Court Realizes That Maybe It Can't Order Cloudflare To Proactively Block Any New Grooveshark From Ever Appearing
from the that's-not-how-this-works dept
Cloudflare complied, but asked the court to modify the ridiculously overbroad injunction, as it could easily be read to say that Cloudflare itself then had to proactively police every use of its service to make sure no one tried to similarly post a Grooveshark-related site. Instead, it asked the judge to, at the very least, require the RIAA to alert Cloudflare to sites that it believed were violating the injunction. The RIAA, of course, argued that Cloudflare had the full responsibility of proactively making sure no new Groovesharks showed up. The judge has now clarified the original injunction, saying that, yes, the RIAA needs to alert Cloudflare to any future problematic sites, but denying Cloudflare's request for a five day turnaround time.
The initial injunction still seems tremendously problematic in just how broad it is. Here's what it covers, saying that basically anyone is barred from:
- Using the Grooveshark Marks in any manner in connection with the advertising, offering for sale, or sale of any service or product, not provided by or authorized by Plaintiff UMG.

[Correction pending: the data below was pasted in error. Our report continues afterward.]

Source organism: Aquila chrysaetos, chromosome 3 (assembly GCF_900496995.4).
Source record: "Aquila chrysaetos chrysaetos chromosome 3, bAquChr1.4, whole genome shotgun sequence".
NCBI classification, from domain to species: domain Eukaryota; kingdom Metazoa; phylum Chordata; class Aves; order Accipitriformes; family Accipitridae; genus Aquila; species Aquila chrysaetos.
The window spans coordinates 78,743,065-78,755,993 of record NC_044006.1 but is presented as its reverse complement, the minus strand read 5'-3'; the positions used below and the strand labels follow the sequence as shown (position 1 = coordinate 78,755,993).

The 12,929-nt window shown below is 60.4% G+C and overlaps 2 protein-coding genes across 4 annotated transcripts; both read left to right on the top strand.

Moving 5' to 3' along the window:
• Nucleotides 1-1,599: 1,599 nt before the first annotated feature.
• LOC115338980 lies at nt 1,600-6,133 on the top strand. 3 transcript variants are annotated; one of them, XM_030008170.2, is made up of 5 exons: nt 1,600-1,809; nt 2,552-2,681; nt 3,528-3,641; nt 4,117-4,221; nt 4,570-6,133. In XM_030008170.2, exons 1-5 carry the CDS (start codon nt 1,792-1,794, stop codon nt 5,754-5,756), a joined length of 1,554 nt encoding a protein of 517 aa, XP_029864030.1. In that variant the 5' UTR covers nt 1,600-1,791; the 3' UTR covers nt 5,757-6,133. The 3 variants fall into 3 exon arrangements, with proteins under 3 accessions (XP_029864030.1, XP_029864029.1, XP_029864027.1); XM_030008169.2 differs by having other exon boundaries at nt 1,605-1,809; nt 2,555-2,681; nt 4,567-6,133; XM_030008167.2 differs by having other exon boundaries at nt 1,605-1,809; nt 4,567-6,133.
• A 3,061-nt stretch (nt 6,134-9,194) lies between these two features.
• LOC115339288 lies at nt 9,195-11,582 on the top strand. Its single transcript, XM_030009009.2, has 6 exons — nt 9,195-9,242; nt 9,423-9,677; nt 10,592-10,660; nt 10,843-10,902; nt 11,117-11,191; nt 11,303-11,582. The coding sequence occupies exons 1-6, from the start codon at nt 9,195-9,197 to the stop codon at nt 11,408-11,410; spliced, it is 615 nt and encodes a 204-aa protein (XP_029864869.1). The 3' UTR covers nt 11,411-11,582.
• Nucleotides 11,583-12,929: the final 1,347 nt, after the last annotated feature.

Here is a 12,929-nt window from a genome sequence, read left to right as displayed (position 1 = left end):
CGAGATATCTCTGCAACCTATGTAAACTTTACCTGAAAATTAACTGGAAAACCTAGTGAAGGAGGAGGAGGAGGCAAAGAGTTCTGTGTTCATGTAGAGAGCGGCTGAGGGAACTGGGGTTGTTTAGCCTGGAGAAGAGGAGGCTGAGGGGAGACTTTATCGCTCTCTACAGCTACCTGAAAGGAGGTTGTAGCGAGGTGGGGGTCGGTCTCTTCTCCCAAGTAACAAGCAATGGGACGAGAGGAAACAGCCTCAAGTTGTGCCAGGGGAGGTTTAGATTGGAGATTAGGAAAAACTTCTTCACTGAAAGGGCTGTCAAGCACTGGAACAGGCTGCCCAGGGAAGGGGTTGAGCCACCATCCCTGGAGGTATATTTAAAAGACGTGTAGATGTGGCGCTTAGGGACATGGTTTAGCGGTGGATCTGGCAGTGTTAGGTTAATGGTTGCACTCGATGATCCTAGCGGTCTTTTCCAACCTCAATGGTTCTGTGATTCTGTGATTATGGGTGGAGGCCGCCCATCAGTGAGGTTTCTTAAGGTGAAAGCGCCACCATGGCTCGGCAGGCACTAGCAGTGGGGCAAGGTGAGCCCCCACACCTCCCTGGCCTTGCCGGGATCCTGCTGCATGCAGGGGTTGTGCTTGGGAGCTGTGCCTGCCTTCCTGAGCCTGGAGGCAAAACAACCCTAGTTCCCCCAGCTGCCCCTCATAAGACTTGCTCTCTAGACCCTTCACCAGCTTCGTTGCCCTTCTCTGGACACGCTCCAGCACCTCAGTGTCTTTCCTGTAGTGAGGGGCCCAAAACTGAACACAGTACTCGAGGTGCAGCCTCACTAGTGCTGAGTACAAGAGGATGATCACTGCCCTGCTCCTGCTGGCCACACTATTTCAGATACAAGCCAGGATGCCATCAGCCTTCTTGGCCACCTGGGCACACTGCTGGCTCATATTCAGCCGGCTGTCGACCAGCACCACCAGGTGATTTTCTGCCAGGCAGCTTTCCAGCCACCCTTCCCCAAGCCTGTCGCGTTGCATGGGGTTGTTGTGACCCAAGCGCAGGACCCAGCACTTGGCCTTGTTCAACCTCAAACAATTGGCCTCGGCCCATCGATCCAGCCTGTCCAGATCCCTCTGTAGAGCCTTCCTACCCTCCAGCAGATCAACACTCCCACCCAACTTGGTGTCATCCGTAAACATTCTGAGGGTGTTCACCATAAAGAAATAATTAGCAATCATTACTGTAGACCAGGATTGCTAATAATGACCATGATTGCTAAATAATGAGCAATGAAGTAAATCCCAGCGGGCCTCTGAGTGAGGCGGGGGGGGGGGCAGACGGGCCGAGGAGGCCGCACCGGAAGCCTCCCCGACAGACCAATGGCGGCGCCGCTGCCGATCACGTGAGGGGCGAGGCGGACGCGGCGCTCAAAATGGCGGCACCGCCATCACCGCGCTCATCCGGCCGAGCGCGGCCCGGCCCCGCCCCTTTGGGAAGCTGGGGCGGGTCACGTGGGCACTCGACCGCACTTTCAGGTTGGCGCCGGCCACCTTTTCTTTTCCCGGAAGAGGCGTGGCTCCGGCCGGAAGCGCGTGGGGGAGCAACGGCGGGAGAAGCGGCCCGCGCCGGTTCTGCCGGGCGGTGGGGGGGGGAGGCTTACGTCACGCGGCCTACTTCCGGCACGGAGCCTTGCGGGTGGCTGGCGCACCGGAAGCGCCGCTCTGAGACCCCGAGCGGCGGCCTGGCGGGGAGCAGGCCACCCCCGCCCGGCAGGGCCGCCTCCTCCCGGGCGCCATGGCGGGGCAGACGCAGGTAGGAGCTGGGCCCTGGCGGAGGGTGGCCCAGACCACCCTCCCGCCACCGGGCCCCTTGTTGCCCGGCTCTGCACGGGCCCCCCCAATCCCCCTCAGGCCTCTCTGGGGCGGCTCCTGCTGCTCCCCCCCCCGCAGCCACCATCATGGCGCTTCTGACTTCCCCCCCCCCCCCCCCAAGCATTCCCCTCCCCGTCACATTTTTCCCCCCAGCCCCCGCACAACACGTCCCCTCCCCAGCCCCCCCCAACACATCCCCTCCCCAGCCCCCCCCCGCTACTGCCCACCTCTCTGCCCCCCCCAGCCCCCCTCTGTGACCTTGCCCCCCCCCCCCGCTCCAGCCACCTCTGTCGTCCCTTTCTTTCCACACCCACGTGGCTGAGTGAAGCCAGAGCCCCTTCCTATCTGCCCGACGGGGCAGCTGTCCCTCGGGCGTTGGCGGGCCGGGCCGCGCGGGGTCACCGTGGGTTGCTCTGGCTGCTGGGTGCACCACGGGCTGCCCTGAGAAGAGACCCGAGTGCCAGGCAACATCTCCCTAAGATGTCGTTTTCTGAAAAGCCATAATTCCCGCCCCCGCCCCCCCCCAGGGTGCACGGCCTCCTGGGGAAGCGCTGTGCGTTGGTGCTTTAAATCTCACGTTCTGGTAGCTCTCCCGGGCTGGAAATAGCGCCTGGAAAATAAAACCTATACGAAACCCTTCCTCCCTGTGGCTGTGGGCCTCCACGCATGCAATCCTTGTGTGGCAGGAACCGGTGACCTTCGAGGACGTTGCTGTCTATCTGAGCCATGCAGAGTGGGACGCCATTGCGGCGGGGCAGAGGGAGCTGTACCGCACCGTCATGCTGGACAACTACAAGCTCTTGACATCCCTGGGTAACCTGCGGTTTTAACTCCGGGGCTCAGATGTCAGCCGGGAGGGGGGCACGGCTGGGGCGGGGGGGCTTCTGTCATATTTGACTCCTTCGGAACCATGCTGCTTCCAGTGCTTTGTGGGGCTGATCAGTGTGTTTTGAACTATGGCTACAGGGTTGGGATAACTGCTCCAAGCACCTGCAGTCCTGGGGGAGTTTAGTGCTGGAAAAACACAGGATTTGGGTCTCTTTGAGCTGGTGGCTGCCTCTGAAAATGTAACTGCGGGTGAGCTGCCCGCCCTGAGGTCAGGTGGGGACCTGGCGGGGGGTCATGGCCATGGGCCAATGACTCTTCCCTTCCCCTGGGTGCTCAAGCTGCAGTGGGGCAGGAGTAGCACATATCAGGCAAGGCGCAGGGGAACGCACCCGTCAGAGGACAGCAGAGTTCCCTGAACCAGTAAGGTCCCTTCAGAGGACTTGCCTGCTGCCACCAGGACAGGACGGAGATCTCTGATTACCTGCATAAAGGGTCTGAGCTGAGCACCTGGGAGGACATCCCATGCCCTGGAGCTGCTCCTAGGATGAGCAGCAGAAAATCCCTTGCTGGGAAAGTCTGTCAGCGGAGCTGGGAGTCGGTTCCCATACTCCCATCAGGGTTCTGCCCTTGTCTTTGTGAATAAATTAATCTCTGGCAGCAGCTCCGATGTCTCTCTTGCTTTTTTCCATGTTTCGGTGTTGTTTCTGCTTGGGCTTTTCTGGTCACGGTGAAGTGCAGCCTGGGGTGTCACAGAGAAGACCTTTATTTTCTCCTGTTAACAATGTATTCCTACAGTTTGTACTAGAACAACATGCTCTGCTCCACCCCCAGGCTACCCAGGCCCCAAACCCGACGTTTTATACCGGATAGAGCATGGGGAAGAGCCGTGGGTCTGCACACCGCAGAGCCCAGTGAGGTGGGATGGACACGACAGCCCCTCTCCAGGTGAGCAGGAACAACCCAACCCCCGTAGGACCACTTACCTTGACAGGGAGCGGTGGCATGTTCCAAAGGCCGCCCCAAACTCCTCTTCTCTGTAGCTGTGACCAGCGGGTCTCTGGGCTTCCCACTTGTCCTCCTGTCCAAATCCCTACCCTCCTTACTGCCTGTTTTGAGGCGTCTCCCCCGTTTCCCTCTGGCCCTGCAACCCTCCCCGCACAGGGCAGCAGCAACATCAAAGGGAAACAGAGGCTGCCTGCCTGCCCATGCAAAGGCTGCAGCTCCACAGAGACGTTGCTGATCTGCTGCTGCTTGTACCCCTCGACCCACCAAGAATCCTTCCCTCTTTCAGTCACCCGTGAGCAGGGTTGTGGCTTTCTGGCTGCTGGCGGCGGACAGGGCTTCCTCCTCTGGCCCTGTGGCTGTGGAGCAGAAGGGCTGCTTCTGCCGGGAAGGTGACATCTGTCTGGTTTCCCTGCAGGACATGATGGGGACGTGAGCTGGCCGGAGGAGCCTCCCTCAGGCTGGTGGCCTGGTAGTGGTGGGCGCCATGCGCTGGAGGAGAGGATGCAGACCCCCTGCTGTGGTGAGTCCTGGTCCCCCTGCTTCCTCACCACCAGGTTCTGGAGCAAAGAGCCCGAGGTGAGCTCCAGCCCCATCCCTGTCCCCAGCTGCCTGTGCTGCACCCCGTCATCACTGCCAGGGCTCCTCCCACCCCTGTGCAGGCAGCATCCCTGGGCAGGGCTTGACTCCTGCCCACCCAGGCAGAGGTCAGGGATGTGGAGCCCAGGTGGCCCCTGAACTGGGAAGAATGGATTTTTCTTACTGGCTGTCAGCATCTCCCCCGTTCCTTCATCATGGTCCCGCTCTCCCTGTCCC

- Committing any acts calculated to cause consumers to believe that the Counterfeit Service or any other use of the Grooveshark Marks is offered under the control and supervision of Plaintiff UMG or sponsored or approved by, or connected with, or guaranteed by, or produced under the control and supervision of Plaintiff
- Infringing any of the Grooveshark Marks and damaging Plaintiff goodwill;
- Otherwise competing unfairly with Plaintiff UMG in any manner; or
- Using, linking to, transferring, selling, exercising control over, or otherwise owning the domain names grooveshark.io or groovesharkpw or any other domain name that incorporates, in whole or in part, any of Grooveshark Marks (the "Infringing Domain Names").
- Directly or secondarily infringing Plaintiffs' copyrighted sound recordings via the Counterfeit Service or any variations thereof.
Again, it's easy to say "meh, no big deal, whoever set up these sites were clearly infringing" or even to attack them for setting up a fake Grooveshark. But this goes beyond that, and raises serious questions about the court's powers to order third parties to block all access to websites without full due process.